Modern diesels and to some extent petrol engines too, are so efficient that they hardly warm up when just left to idle. A cold engine idling away does two things, it doesn't run very cleanly emission wise, but it also causes a lot of wear and tear notably on the cylinder liners and piston rings. So best to start from cold and drive away immediately, avoid high rpm and stressing the engine until its properly warmed up. Please note that the cooling water temperature is not a good indication. The oil temperature will lag behind by quite a bit.

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Old 30th December 2015, 23:27   #290
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Default Re: Why you must practice the "Idling Rule" with Turbo-Charged Cars

Quote:
Originally Posted by Jeroen View Post
Modern diesels and to some extent petrol engines too, are so efficient that they hardly warm up when just left to idle. A cold engine idling away does two things, it doesn't run very cleanly emission wise, but it also causes a lot of wear and tear notably on the cylinder liners and piston rings. So best to start from cold and drive away immediately, avoid high rpm and stressing the engine until its properly warmed up. Please note that the cooling water temperature is not a good indication. The oil temperature will lag behind by quite a bit.

Jeroen
And Exactly thats what i do with both my cars, And have been doing the same with my previous car's as well. Just driving sedately till the temperature needle has reached the half mark and we are good to go !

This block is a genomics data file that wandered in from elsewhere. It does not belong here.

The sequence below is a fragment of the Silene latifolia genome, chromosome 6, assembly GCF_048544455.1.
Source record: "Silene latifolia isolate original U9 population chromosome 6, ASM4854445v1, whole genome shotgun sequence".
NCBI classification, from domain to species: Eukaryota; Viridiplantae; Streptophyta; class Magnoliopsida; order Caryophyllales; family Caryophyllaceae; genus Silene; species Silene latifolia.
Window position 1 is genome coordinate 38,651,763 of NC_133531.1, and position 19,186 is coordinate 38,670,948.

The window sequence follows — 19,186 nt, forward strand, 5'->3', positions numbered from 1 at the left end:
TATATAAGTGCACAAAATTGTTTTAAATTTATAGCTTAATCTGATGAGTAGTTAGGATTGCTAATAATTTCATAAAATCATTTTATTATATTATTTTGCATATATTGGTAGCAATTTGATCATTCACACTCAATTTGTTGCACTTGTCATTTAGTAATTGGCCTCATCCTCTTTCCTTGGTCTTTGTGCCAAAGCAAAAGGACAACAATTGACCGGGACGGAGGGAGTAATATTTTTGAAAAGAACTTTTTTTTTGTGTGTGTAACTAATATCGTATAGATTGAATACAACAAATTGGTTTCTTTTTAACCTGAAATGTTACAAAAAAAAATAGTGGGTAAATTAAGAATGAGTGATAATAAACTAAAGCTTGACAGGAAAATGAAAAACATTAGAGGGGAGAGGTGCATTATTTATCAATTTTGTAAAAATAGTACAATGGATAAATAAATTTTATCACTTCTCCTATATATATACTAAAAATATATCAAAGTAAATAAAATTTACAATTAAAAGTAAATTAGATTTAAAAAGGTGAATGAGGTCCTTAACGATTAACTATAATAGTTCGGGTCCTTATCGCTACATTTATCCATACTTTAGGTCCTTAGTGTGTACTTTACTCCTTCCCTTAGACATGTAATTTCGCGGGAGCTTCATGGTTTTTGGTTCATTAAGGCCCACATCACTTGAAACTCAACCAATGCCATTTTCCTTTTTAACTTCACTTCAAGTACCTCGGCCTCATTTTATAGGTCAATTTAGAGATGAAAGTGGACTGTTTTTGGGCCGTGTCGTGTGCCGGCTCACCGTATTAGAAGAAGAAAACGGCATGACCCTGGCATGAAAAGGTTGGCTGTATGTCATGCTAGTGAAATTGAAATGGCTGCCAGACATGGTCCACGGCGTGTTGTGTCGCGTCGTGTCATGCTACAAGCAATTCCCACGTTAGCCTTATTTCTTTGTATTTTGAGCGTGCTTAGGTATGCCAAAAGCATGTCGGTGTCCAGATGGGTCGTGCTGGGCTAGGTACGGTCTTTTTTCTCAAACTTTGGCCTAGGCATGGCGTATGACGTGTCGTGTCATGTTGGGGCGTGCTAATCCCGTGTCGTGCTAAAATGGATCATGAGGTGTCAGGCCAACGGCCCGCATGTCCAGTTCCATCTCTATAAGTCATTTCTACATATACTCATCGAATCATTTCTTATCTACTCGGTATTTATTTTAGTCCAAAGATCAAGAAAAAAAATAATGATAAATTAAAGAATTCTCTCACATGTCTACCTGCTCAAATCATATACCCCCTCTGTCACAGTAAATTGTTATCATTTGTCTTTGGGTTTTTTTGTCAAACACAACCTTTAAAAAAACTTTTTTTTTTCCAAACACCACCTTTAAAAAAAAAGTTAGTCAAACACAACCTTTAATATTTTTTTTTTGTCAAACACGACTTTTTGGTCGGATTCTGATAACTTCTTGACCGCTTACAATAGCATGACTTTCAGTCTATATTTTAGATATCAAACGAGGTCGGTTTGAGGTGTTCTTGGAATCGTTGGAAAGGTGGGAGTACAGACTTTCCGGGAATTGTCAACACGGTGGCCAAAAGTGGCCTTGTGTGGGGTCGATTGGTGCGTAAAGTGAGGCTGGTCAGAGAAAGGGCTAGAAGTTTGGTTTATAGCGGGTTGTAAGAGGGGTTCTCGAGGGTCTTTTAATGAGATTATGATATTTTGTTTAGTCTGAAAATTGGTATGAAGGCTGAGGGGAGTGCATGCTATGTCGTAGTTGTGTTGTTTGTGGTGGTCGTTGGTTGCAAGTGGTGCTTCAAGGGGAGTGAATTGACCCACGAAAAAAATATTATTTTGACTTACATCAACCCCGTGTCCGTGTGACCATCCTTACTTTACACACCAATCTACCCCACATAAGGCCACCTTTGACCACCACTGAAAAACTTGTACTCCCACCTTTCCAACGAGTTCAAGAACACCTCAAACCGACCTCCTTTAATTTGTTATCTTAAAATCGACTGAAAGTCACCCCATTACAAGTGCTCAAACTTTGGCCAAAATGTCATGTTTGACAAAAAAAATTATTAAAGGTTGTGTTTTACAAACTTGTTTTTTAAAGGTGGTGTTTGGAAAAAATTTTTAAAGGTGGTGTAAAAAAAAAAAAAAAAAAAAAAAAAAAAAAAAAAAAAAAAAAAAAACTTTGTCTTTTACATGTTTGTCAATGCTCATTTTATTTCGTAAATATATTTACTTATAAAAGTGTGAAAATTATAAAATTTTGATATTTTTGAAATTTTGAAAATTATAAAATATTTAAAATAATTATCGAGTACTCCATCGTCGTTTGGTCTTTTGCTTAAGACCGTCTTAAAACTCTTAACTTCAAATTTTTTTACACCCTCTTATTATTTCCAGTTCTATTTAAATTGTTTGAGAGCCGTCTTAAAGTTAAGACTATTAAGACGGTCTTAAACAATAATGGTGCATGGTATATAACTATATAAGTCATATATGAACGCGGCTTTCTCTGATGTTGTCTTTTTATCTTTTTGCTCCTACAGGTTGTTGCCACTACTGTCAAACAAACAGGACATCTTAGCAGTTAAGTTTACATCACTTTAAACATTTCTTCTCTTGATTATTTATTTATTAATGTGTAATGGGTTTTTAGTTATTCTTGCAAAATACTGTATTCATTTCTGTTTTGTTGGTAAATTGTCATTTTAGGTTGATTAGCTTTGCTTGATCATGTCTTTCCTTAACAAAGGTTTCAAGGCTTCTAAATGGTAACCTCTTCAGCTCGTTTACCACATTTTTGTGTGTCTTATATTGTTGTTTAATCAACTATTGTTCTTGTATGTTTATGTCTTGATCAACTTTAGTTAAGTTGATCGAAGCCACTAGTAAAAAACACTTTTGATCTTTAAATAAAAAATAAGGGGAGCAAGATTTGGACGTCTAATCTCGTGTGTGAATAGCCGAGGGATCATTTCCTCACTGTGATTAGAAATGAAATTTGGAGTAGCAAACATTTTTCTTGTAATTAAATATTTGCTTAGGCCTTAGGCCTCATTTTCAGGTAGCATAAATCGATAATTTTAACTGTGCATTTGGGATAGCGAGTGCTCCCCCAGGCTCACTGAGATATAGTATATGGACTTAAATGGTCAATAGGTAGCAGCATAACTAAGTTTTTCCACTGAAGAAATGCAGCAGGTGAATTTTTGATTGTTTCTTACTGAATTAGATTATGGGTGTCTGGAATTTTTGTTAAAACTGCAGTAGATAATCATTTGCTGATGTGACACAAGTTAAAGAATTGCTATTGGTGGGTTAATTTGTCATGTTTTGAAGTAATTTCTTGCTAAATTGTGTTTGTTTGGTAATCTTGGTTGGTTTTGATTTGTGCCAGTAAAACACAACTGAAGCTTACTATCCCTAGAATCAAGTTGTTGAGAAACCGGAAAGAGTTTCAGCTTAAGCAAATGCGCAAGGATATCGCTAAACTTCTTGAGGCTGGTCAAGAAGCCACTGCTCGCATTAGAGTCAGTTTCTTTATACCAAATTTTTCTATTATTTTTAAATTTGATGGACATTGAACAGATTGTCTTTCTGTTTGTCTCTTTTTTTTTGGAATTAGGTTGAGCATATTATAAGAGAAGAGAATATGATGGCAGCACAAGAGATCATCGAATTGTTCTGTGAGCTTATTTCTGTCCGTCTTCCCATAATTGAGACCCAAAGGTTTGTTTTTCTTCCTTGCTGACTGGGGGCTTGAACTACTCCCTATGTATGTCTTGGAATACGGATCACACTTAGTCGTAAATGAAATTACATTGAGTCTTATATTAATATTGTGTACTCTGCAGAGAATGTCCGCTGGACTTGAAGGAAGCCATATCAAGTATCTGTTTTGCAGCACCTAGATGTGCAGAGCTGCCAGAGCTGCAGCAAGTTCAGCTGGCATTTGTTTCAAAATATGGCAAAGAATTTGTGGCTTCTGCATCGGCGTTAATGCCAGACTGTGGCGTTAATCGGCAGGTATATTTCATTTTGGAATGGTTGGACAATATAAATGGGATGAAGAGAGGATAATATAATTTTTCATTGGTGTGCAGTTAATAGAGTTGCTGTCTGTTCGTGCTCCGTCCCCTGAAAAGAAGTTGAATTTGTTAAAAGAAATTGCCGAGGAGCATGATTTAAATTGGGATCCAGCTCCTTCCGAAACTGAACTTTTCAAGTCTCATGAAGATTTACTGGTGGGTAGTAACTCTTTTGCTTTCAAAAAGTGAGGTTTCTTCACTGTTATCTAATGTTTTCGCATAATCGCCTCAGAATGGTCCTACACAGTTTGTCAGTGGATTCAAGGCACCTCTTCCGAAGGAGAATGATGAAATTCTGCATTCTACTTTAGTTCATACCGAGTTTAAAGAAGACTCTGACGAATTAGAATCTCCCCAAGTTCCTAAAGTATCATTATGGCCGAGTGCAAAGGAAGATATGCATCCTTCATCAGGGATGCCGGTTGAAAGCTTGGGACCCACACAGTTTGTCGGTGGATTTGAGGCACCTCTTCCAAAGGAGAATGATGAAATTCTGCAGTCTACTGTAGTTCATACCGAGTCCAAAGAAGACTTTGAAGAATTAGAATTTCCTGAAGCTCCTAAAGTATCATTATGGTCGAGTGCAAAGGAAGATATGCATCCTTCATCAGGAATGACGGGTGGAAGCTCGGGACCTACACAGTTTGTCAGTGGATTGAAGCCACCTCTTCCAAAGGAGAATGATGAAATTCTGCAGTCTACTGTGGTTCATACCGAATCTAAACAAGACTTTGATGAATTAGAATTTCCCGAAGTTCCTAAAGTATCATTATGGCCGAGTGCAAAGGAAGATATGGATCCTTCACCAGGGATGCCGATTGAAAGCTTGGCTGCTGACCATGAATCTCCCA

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Old 1st January 2016, 23:55   #291
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Default Re: Why you must practice the "Idling Rule" with Turbo-Charged Cars

Recently the fellow BHPian Styler faced a major problem on his 2004 Mahindra Scorpio with non CRDI TC mHawk engine.

Apparently, the sequence of events was:
  • For the first few years, the idling rule was followed strictly. After that, it was not followed strictly. Otherwise, the engine and the Scorpio has been maintained properly.
  • During the last service, the oil was found leaking in the turbocharger. The SA told Styler that he could let it continue and it would do no harm! So, it was left as it is innocently.
  • One day, Styler experienced engine runaway (engine accelerating without accelerator input) with heavy smoke in the middle of the road. The engine had to be opened, the cylinder head, all the four cylinder liners, one piston, two valves along with valve guides and push rods had to be replaced. The turbocharger too had to be replaced.

Here is a link to Styler's post:
http://www.team-bhp.com/forum/techni...ml#post3875854 (Mahindra Scorpio : Issues & Solutions)

The explanation of the phenomenon:
  • The engine oil burns through compression in a diesel engine, like a regular diesel fuel.
  • If the idling rule is not strictly followed, the turbo bearings and seals will be damaged eventually and they may will leak oil into the turbo.
  • If turbo is leaking the lub oil on the intake side, this oil will go into the cylinder and burn in the engine, along with the injected diesel.
  • This will increase the engine rpm even in absence of accelerator input and in turn increase the lub oil flow rate.
  • That will send even more lub oil into the engine and further increase the engine rpm.
  • This vicious circle will cause runaway.

Here is a link to an article containing detailed information about engine runaway caused by TC oil leakage:
http://www.myturbodiesel.com/wiki/di...and-repair-it/